Wai'anae home promotes saving energy, cash
By Walter Wright
Advertiser Staff Writer
Mike Inafuku of Wai'anae peered up into the attic of Hawai'i's "GreenBuilt" model house yesterday to see how the builders had installed sheets of silvery bubble-wrap radiant barrier insulation.
"Look how cool the attic is," said Inafuku, who was gathering ideas to use for a new house of his own. "I like the way this is designed; I like the cross ventilation," he said, pointing to the bigger windows and louvered doors.
The architectural, energy and construction experts who put together the demonstration house in the Wai'anae Valley hope Inafuku and the more than 300 residents who visited it over the past two weekends represent thousands more who want more comfortable living and lower energy costs.
"The house is based on a standard package by Honsador, one of the biggest suppliers in Hawai'i," said project architect Nick Huddleston. Honsador offers builders a package with energy-saving features; Huddleston hopes they will pick up some of his design tweaking as well.
If such an approach clicks, Huddleston feels, other suppliers and developers will offer the same features.
Over time, said Stephen Meder, a University of Hawai'i School of Architecture researcher who has been consulting on the work, the energy savings could mount to millions of dollars, and thousands of families could enjoy more comfortable living in the bargain.
Few if any of the features of the house on a Hawaiian Home Lands lot in Wai'anae Valley are really new, said Dean K. Masai, information specialist at the state Department of Business, Economic Development and Tourism. But they can save an owner $17,000 to $28,000 over 30 years.
Many developers and builders shy away from even slight extras if they increase the up-front cost, no matter how much an owner may save in the long run, he said.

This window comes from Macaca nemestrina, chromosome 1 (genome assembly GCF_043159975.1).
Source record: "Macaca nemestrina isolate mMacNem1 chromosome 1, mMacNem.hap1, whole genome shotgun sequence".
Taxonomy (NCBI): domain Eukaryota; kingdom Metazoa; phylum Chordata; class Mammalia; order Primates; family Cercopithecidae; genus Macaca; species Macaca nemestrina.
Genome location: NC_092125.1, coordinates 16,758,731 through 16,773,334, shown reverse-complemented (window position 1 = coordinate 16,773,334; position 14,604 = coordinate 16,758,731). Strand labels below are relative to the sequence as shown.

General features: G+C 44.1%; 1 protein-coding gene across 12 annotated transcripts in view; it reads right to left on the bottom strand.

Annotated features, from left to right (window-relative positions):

"The big one is solar water heating," Meder said. With reduced utility bills and a tax break from the state on the initial cost, a solar system will pay for itself in 3 1/2 years, and save the typical homeowner $650 every year at today's energy prices.
To help make such systems standard in new construction, Meder said, the U. S. Environmental Protection Agency has started a program to show mortgage lenders they can afford to allow lower down payments or better terms to the buyer of such a house, because that buyer is saving money on the electric bill. Information on the Energy Star Homes mortgage program is available from Hawaiian Electric Co.
Many buyers discover how hot a house is only after moving in, and then try to overcome the heat with window air conditioners, Huddleston said. Because the houses weren't designed with insulation and other features to support air conditioning, it doesn't work very well.
The better course, he said, is to design a house that doesn't need air conditioning. "I've always figured that once you turn on the air conditioning, you aren't living in Hawai'i any more," Huddleston said.